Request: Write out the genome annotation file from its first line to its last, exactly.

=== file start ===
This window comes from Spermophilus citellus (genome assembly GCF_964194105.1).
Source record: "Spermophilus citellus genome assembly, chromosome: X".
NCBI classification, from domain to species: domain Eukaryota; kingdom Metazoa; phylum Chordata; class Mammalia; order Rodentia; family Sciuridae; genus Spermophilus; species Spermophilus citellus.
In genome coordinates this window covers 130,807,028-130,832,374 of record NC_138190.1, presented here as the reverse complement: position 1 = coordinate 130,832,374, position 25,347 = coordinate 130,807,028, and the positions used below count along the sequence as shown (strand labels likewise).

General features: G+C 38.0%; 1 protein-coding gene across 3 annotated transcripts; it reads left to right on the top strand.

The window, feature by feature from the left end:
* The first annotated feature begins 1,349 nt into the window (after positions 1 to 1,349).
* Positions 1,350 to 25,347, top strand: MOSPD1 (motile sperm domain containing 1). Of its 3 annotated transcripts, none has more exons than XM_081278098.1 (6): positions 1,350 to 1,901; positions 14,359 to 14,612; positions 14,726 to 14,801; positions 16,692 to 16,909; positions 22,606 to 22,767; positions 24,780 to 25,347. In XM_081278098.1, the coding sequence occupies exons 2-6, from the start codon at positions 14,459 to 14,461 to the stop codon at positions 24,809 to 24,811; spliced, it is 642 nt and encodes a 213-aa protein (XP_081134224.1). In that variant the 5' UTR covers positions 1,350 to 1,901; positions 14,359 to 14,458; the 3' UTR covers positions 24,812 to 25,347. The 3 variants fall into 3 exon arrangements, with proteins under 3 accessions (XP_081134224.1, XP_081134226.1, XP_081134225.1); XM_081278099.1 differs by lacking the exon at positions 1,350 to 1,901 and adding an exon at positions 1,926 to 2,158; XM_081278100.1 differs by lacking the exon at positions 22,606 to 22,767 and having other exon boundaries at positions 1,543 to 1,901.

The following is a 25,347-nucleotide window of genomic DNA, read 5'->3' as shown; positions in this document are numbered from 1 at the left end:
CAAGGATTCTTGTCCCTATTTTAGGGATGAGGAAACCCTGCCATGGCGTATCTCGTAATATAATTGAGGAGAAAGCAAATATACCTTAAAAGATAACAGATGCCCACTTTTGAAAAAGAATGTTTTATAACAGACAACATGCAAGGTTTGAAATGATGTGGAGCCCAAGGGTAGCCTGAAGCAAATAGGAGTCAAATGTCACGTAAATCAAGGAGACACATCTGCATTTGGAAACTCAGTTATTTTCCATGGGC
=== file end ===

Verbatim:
This window comes from Spermophilus citellus (genome assembly GCF_964194105.1).
Source record: "Spermophilus citellus genome assembly, chromosome: X".
NCBI classification, from domain to species: domain Eukaryota; kingdom Metazoa; phylum Chordata; class Mammalia; order Rodentia; family Sciuridae; genus Spermophilus; species Spermophilus citellus.
In genome coordinates this window covers 130,807,028-130,832,374 of record NC_138190.1, presented here as the reverse complement: position 1 = coordinate 130,832,374, position 25,347 = coordinate 130,807,028, and the positions used below count along the sequence as shown (strand labels likewise).

General features: G+C 38.0%; 1 protein-coding gene across 3 annotated transcripts; it reads left to right on the top strand.

The window, feature by feature from the left end:
* The first annotated feature begins 1,349 nt into the window (after positions 1 to 1,349).
* Positions 1,350 to 25,347, top strand: MOSPD1 (motile sperm domain containing 1). Of its 3 annotated transcripts, none has more exons than XM_081278098.1 (6): positions 1,350 to 1,901; positions 14,359 to 14,612; positions 14,726 to 14,801; positions 16,692 to 16,909; positions 22,606 to 22,767; positions 24,780 to 25,347. In XM_081278098.1, the coding sequence occupies exons 2-6, from the start codon at positions 14,459 to 14,461 to the stop codon at positions 24,809 to 24,811; spliced, it is 642 nt and encodes a 213-aa protein (XP_081134224.1). In that variant the 5' UTR covers positions 1,350 to 1,901; positions 14,359 to 14,458; the 3' UTR covers positions 24,812 to 25,347. The 3 variants fall into 3 exon arrangements, with proteins under 3 accessions (XP_081134224.1, XP_081134226.1, XP_081134225.1); XM_081278099.1 differs by lacking the exon at positions 1,350 to 1,901 and adding an exon at positions 1,926 to 2,158; XM_081278100.1 differs by lacking the exon at positions 22,606 to 22,767 and having other exon boundaries at positions 1,543 to 1,901.

The following is a 25,347-nucleotide window of genomic DNA, read 5'->3' as shown; positions in this document are numbered from 1 at the left end:
CAAGGATTCTTGTCCCTATTTTAGGGATGAGGAAACCCTGCCATGGCGTATCTCGTAATATAATTGAGGAGAAAGCAAATATACCTTAAAAGATAACAGATGCCCACTTTTGAAAAAGAATGTTTTATAACAGACAACATGCAAGGTTTGAAATGATGTGGAGCCCAAGGGTAGCCTGAAGCAAATAGGAGTCAAATGTCACGTAAATCAAGGAGACACATCTGCATTTGGAAACTCAGTTATTTTCCATGGGC